Lord of the Rings: The Two Towers  (2002) from Mick Locke

This second installment of Peter Jackson’s sword & sorcery trilogy lacks the shock of groundbreaking visuals, especially of scale, that we saw in his prior Fellowship of the Ring, which came out at X-mas 2001.  On the other hand, we waste little time getting up to speed.  We already know what a hobbit is.  And we don’t need to recap why Frodo must infiltrate the vile black land of Mordor and pitch into a volcano his magic yet toxic gold ring.

It’s been at least three decades since I’ve read the J.R.R. Tolkien books from which Peter Jackson adapted this film.  Since both my wife and I were Tolkien enthusiasts back in our teens, we’re eager to see this story on film.  We’re curious for a pictorial rendition of this tale we’ve heretofore relished in only the theatre of the mind.  Well, sometimes a film adaptation works and sometimes it doesn’t.  When you see the fire-spewing volcano of Mordor, the magnificent aerial vistas of New Zealand, the fishbelly pallor of Gollum, or the cosmetic dental troubles of orcs, you find yourself thinking, Nailed it!  But then when you see the Ents – walking, talking, humungous tree-creatures, you can feel an odd ambivalence: Yeah, I guess that’s it, huh?  But how come, in my imagination, they were so much more exciting than seeing this computer-generated rendition?

In general, I think movie versions of classic literature are laudable.  They introduce kids and non-literary adults to stories which make up our cultural consciousness.  And, in rare cases, such movies serve as celluloid appetizers, which encourage young people to actually read one of these classics.  But, while viewing The Two Towers, and imagining such a young reader, I thought, What a pity that kids who’ve haven’t read the books will be robbed of the chance to imagine what an Ent might look like!  Of course, any standard kid these-a-years would ask, “Who reads?”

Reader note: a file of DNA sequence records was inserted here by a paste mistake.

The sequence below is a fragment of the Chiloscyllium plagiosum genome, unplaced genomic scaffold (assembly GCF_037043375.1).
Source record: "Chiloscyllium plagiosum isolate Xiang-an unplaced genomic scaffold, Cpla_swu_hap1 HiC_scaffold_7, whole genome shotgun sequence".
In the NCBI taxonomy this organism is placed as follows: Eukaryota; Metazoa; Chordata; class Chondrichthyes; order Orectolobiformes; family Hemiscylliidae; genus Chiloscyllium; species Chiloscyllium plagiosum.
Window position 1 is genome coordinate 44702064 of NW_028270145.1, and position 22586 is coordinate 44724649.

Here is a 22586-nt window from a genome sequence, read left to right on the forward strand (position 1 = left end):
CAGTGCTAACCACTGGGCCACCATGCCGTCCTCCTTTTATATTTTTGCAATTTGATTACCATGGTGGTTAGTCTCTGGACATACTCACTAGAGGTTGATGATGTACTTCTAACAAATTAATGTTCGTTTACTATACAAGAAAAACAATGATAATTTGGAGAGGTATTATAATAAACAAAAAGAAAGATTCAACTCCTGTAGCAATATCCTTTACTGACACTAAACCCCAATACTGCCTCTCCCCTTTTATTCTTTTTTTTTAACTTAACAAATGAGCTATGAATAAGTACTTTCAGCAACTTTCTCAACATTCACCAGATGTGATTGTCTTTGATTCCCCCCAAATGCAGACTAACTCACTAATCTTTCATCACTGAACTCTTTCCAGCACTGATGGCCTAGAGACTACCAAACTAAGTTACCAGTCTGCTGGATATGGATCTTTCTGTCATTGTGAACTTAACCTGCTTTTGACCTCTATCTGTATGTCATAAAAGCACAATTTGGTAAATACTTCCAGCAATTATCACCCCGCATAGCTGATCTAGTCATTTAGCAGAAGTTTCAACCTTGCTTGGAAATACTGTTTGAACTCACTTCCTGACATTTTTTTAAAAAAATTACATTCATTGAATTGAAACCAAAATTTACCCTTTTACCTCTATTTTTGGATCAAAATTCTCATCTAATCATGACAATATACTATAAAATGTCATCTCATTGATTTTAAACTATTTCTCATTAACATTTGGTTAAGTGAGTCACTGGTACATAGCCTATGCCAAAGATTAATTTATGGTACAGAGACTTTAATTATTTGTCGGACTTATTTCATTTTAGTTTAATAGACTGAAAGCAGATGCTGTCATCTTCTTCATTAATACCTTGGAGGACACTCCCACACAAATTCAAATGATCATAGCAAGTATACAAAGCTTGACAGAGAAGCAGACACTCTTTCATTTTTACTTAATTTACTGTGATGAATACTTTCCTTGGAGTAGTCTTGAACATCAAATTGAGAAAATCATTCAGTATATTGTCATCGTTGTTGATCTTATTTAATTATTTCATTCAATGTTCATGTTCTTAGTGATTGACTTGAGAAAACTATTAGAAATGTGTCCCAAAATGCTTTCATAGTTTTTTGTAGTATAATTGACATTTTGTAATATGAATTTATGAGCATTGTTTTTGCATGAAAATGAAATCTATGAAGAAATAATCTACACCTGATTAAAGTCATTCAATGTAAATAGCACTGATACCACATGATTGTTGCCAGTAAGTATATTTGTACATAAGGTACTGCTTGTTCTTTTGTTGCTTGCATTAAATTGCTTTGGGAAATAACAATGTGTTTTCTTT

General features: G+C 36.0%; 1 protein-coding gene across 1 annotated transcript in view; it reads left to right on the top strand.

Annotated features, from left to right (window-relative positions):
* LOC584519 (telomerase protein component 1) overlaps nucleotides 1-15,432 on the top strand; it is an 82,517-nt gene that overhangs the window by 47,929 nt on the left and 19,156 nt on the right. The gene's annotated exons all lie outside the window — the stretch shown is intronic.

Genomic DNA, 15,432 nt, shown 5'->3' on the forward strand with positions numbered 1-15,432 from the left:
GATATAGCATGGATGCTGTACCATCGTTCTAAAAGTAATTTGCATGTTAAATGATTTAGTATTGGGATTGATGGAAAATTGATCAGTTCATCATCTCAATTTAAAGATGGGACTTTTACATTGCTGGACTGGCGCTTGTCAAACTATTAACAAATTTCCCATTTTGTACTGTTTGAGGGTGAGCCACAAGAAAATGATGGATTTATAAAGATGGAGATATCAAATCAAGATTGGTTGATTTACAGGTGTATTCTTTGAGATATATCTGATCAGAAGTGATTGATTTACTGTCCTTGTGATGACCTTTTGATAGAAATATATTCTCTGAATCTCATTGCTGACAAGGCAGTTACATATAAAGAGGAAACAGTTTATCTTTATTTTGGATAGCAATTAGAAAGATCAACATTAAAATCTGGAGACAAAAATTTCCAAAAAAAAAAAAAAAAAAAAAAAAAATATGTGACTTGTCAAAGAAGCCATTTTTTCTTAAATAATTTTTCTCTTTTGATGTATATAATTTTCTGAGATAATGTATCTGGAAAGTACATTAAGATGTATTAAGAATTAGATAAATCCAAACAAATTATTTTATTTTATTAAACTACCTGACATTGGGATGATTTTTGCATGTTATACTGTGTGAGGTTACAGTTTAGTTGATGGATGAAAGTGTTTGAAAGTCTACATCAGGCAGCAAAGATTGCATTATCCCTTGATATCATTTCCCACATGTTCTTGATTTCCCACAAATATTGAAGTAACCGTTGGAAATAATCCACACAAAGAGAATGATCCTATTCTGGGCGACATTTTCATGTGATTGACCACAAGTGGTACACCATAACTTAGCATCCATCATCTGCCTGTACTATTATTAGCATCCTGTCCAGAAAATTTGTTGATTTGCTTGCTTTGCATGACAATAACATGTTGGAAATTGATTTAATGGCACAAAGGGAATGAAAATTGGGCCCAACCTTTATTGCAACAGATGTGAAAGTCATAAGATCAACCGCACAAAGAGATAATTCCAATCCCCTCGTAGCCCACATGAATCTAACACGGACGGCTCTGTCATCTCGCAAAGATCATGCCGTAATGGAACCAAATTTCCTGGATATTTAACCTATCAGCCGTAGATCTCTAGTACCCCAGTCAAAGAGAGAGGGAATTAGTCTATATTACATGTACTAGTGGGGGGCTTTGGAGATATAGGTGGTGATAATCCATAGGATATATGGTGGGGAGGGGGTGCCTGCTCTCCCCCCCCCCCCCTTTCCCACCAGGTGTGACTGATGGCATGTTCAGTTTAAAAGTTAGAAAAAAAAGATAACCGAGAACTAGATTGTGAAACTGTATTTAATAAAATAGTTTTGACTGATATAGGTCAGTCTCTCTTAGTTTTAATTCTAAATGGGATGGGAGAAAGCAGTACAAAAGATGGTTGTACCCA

Regarding cultural references for non-readers, I note there’s stuff for both the left and right.  The tree-sitters against clear-cutting in American Pacific rainforests will no doubt love the Ents.  And the pro-wrestling enthusiasts who are eager for a C.N.N sequel to the last Gulf War will enjoy the good vs. evil depiction of Aragorn et al. battling the orcs.     

Having, in recent years, seen Christopher Lee play the bad guy in both Lord of the Rings and Star Wars: Attack of the Clones, I must say that the long hair, long beard, and spooky name of Saruman in this flick are far more striking than his Monte Carlo coiffeur and goofy name, Count Dooku, in Clones.  Viggo Mortensen is suitably handsome, athletic, and intense to play Aragorn well.  Comic relief in this film is provided both by stout-hearted but short Gimli (John Rhys-Davies), a dwarf, and smarmy amphibious Gollum who looks like Opie/director Ron Howard, minus the ball cap. Fantasy babes who remain fully draped are Miranda Otto as Éowyn, Liv Tyler as elfin Arwen, and briefly Cate Blanchett as Galadriel.  The Arwen scenes are purely flashback inserts to juice up the film with a bit of kissy-face and romance, but they play effectively.  Ironically, the unconsummated longing glances between Aragorn and Éowyn are spicier than the flashback make-out scenes with beautiful Liv Tyler.  It is a disappointment that Éowyn is pitched as a tough fighting babe, but we don’t yet get to see her in combat.  One has hopes of seeing her behead a few orcs in the final film.

Elijah Wood is convincing as Frodo the Ringbearer, and his victim-of-ring-evil kinship with Gollum is interesting.  His story takes a disappointing turn when, shortly after reaching the gates of Mordor, he gets kidnapped by essentially good guys.  All his footage after that point amounts to an annoying interruption.  Look, you want to say, would you mind just paging us once you’re ready to enter the evil spooky badlands?  Likewise, dropping in to see Merry & Pippin, once they’ve escaped the orcs, is dull. 

The orcs, by the way, gotta be any wrestling fan’s favorite assortment of characters.  They sure seem scary.  They have the build and demeanor of that Klingon character, Warf, on Star Trek: Next Generation, except in full armor.  And there’s ten thousand of ‘em, with spears, blades, crossbows, catapults, ladders, and battering rams.  What I couldn’t figure is how a mere 300 boys and old men plus a few heroes amongst the good guys can whup the asses of a hoard of 10,000 pissed-off orcs?